Thursday, March 26, 2009

SC Regulators Deny Appeal Over Nuclear Reactors


An environmental group said Wednesday it may go to court to try to stop South Carolina's largest private utility from building two nuclear reactors after state regulators threw out the group's petition to block the project.

Bob Guild, an attorney who represents Friends of the Earth, said he would review the ruling by the Public Service Commission and could decide to appeal the issue to a circuit court. Guild said he did not know how long the group would have to file an appeal of the panel's decision.

Last month, commissioners approved a request by Scana Corp.-owned South Carolina Electric & Gas Co. to build the two 1,100-megawatt reactors along with Santee Cooper at the same site where the utilities currently run a reactor. The V.C. Summer Nuclear Station is near Jenkinsville, about 25 miles northwest from Columbia.

The utilities say the new reactors will be needed to meet future power demand. If the state approval stands, then the request will go to federal regulators, a process that could take several years.

SCE&G has said it wants to have the first reactor generating power by 2016, and the second in 2019. Rates have been projected to rise an average of 2.5 percent a year for the next 10 years to help pay the financing cost for SCE&G's portion of the $10 billion project.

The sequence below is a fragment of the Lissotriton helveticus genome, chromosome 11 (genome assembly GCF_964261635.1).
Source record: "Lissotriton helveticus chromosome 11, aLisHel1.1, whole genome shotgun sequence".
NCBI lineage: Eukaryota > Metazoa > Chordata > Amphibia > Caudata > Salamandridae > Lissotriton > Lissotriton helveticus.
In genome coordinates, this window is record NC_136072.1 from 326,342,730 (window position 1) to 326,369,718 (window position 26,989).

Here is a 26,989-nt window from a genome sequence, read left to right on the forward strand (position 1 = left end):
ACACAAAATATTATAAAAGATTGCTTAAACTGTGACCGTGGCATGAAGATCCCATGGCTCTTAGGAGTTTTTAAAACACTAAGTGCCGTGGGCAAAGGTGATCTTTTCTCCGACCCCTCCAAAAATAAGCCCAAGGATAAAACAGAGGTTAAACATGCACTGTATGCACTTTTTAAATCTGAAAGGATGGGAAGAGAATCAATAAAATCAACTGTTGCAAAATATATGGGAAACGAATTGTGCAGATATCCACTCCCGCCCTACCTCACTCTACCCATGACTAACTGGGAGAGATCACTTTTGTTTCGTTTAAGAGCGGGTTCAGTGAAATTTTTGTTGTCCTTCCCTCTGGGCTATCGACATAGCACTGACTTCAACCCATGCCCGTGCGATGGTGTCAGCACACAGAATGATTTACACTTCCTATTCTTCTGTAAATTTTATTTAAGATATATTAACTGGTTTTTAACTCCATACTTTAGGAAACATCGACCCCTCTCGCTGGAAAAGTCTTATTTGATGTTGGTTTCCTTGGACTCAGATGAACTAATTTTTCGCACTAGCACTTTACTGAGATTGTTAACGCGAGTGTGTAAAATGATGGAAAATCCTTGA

Earlier this month, Friends of the Earth filed a request that the commission reconsider its approval, arguing that the law regulators used to approve the project is unconstitutional. In its petition, the group said SCE&G failed to demonstrate a need for the reactors or fully detail their environmental impact.

"The PSC's denial of the Friends of the Earth's petition ... reflects an underlying attitude by the Commission that is tilted in favor of utilities and against rate payers," Friends of the Earth spokesman Tom Clements said in a statement issued after the hearing."

Eric Boomhower, a spokesman for SCE&G, said the company expected the commission's decision would be upheld.

"We demonstrated through a comprehensive public hearing process that the need for new power is real and that our evaluation of generation options was thorough," Boomhower said.

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